Victoria Cross Sells For World Record Price As Part Of Military Medals Collection

The Victoria Cross was given to Lieutenant C.J.W. Grant, later Colonel, for 'bravery and devotion to his country displayed' in Manipur.

A collection of military medals including a Victoria Cross has sold for £420,000.

It is a world auction record for a British military Victoria Cross, according to auctioneers Dix Noonan Webb, with the group of medals expected to fetch between £300,000 and £400,000 beforehand.

The 1891 'Capture and Defence of Thobal' Victoria Cross, part of a collection of five medals, was awarded to Scotsman Lieutenant C. J. W. Grant, later Colonel, of the 12th Regiment (2nd Burma Battalion) Madras Infantry, and is the highest military decoration.

Awarded for valour in the face of the enemy, there have been 1,354 recipients since its introduction in 1856 – with Mr Grant the 406th to receive the medal.

The Victoria Cross was sold alongside a substantial associated archive of historical importance.

This included Lieutenant Grant's unpublished 'Officer's Field Note and Sketch Book and Reconnaissance Aide-Memoire', which records the march to Manipur and the defence of Thobal.

Alongside the meticulous records are illustrations of both actions and positions.

Also included in the archive is a file of original letters, including the negotiations between Lt Grant and the Manipuris, as well as a coded message from Lt Grant to the relief force.

The VC was sold alongside a substantial associated archive of historical importance (Picture: Dix Noonan Webb).

Mark Quayle, Dix Noonan Webb's Associate Director and Medal Expert, said the actions of Lieutenant Grant "and his small band of Gurkhas in 1891 on the North East Frontier of India was a great epic of empire".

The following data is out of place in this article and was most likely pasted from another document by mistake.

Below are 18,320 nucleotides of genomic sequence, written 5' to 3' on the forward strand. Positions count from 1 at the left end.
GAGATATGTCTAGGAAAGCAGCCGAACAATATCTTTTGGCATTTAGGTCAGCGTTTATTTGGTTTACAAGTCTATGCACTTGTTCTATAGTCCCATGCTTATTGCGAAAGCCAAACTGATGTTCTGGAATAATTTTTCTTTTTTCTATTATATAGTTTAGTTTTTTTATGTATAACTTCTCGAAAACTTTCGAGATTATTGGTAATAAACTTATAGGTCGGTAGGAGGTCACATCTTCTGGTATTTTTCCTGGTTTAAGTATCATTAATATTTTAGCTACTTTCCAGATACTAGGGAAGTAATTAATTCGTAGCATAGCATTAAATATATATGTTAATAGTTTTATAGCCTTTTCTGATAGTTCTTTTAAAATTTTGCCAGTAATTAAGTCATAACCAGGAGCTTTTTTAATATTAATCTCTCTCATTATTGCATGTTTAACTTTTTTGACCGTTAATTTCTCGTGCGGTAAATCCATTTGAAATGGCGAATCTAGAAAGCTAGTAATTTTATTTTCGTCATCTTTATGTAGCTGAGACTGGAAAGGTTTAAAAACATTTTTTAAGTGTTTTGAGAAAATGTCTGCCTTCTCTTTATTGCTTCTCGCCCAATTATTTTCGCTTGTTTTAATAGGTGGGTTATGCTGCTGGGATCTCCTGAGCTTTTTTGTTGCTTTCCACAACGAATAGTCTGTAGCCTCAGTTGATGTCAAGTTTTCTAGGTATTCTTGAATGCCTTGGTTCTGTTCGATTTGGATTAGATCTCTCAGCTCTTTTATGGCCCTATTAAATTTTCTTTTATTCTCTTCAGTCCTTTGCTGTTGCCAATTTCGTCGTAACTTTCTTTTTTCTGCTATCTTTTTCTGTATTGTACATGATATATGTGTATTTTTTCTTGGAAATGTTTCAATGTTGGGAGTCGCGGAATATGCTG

"His storming of the defences at Thobar was remarkable in itself," he said.

"But it is no exaggeration to say that the subsequent defence of that place for eight days, with just 80 men against an estimated 2,000 of the enemy, is a feat that probably ranks alongside Rorke's Drift in the history of famous defences against overwhelming odds."

After hearing about Manipur in March 1891, Lt Grant immediately set out to relieve the presumed British captives.

This saw him advance his 80-man Tammu detachment, made up of 40 Ghurkas and 40 Punjabi troops, towards Manipur under continuous opposition.

He stormed the enemy position, before driving the 800-strong enemy from their defences.

The story goes that Lt Grant then set up a defensive position with improvised fortifications, before having to defend the position against an estimated 2,000 returning enemy forces.

The London Gazette said he had been awarded the Victoria Cross 'for the conspicuous bravery and devotion to his country displayed' in Manipur.

Cover image: The Victoria Cross in a group of five medals awarded to Scotsman Lieutenant, C. J. W. Grant, later Colonel (Picture: Dix Noonan Webb).